Penrod eBook

This eBook from the Gutenberg Project consists of approximately 228 pages of information about Penrod.

Feeling himself at perhaps a disadvantage, Penrod made offer of his hand for the morrow with a little embarrassment.  Following the form prescribed by Professor Bartet, he advanced several paces toward the stricken lady and bowed formally.

“I hope,” he said by rote, “you’re well, and your parents also in good health.  May I have the pleasure of dancing the cotillon as your partner t’-morrow afternoon?”

The wet eyes of Miss Rennsdale searched his countenance without pleasure, and a shudder wrung her small shoulders; but the governess whispered to her instructively, and she made a great effort.

“I thu-thank you fu-for your polite invu-invu-invutation; and I ac——­” Thus far she progressed when emotion overcame her again.  She beat frantically upon the sofa with fists and heels.  “Oh, I did want it to be Georgie Bassett!”

“No, no, no!” said the governess, and whispered urgently, whereupon Miss Rennsdale was able to complete her acceptance.

“And I ac-accept wu-with pu-pleasure!” she moaned, and immediately, uttering a loud yell, flung herself face downward upon the sofa, clutching her governess convulsively.

Somewhat disconcerted, Penrod bowed again.

“I thank you for your polite acceptance,” he murmured hurriedly; “and I trust—­I trust—­I forget.  Oh, yes—­I trust we shall have a most enjoyable occasion.  Pray present my compliments to your parents; and I must now wish you a very good afternoon.”

Concluding these courtly demonstrations with another bow he withdrew in fair order, though thrown into partial confusion in the hall by a final wail from his crushed hostess: 

“Oh!  Why couldn’t it be anybody but him!”


Next morning Penrod woke in profound depression of spirit, the cotillon ominous before him.  He pictured Marjorie Jones and Maurice, graceful and light-hearted, flitting by him fairylike, loosing silvery laughter upon him as he engaged in the struggle to keep step with a partner about four years and two feet his junior.  It was hard enough for Penrod to keep step with a girl of his size.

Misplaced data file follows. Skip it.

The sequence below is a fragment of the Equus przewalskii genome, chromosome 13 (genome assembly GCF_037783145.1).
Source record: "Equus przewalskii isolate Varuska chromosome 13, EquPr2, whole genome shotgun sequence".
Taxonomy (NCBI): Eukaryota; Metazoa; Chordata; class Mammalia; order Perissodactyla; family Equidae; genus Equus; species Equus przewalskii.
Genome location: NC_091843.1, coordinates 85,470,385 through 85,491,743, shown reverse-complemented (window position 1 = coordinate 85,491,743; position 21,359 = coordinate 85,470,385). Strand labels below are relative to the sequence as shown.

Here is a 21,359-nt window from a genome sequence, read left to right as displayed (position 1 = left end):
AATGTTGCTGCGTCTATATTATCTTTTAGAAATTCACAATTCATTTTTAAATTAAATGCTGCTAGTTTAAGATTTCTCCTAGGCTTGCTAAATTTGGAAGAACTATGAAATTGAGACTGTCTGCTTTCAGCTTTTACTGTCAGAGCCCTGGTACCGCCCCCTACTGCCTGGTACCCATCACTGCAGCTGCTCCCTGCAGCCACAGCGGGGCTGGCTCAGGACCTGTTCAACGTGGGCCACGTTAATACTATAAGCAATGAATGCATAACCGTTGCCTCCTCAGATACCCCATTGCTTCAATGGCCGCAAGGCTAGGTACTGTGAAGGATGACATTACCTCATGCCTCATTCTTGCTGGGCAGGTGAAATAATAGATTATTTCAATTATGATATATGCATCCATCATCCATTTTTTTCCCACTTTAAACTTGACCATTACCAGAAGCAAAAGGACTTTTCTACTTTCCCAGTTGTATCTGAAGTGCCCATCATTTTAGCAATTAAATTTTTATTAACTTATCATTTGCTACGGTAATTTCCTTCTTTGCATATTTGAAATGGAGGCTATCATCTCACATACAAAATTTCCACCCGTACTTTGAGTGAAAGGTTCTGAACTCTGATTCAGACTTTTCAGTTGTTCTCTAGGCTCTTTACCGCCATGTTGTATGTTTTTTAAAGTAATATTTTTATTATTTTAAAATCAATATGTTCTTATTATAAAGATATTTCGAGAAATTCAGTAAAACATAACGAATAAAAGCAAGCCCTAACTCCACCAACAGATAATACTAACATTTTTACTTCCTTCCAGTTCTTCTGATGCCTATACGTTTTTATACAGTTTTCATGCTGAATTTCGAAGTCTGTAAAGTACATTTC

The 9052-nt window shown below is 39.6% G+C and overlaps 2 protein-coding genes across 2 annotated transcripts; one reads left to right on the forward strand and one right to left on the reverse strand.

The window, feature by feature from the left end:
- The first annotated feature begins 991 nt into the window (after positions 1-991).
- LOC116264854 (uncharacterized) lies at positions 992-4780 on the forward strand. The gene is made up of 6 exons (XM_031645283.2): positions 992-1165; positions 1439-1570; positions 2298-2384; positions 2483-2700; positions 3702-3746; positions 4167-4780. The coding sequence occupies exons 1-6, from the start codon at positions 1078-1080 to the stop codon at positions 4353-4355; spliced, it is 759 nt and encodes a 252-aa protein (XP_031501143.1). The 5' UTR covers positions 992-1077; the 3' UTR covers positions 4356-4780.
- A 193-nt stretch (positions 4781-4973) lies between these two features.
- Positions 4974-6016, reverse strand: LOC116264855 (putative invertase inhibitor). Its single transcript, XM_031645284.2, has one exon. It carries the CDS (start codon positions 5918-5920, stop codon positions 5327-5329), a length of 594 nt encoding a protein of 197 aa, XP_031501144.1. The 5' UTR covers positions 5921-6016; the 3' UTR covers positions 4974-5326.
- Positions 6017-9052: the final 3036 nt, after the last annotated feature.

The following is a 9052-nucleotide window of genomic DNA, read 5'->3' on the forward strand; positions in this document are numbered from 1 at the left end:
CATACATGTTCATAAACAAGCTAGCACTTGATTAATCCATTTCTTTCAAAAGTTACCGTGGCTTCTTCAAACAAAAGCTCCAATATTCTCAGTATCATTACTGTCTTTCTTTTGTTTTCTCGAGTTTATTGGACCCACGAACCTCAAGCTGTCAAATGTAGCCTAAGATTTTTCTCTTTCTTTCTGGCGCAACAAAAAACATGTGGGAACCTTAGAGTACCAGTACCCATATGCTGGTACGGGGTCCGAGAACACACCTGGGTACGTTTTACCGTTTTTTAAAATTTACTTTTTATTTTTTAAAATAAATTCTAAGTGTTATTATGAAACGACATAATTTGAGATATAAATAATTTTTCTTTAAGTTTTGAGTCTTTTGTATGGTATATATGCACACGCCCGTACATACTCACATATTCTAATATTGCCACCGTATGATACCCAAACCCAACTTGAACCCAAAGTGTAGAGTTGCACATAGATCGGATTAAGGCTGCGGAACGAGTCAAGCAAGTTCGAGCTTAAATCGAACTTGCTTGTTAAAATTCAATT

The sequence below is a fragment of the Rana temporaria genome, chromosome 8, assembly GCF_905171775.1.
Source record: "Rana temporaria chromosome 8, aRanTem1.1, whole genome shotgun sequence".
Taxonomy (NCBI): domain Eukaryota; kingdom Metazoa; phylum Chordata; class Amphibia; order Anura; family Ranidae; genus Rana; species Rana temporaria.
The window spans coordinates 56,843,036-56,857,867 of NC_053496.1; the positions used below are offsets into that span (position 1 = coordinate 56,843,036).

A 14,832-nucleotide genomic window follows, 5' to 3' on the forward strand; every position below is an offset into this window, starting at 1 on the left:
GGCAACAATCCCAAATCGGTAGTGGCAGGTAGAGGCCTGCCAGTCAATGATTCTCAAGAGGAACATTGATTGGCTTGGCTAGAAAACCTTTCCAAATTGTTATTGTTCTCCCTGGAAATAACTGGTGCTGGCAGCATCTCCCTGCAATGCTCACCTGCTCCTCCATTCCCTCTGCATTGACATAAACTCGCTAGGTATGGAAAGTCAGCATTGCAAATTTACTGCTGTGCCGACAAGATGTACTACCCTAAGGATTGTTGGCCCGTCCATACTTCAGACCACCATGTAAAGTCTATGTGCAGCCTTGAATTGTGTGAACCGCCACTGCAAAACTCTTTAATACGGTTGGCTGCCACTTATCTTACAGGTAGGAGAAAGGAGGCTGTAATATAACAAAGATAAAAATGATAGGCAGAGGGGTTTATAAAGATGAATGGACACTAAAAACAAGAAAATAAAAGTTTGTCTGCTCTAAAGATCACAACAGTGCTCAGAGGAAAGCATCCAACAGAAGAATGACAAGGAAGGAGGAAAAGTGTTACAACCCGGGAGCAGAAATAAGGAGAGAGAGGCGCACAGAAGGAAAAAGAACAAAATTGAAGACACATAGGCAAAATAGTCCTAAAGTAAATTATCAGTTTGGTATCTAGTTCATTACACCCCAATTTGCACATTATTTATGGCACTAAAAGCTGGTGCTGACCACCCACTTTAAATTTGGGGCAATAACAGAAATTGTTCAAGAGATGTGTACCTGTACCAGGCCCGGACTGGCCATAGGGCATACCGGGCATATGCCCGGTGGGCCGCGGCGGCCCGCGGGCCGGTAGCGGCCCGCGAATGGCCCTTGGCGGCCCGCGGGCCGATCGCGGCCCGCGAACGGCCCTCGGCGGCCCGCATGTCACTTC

The foreboding vision remained with him, increasing in vividness, throughout the forenoon.  He found himself unable to fix his mind upon anything else, and, having bent his gloomy footsteps toward the sawdust-box, after breakfast, presently descended therefrom, abandoning Harold Ramorez where he had left him the preceding Saturday.  Then, as he sat communing silently with wistful Duke, in the storeroom, coquettish fortune looked his way.

It was the habit of Penrod’s mother not to throw away anything whatsoever until years of storage conclusively proved there would never be a use for it; but a recent house-cleaning had ejected upon the back porch a great quantity of bottles and other paraphernalia of medicine, left over from illnesses in the family during a period of several years.  This debris Della, the cook, had collected in a large market basket, adding to it some bottles of flavouring extracts that had proved unpopular in the household; also, old catsup bottles; a jar or two of preserves gone bad; various rejected dental liquids—­and other things.  And she carried the basket out to the storeroom in the stable.

Project Gutenberg
Penrod from Project Gutenberg. Public domain.
Follow Us on Facebook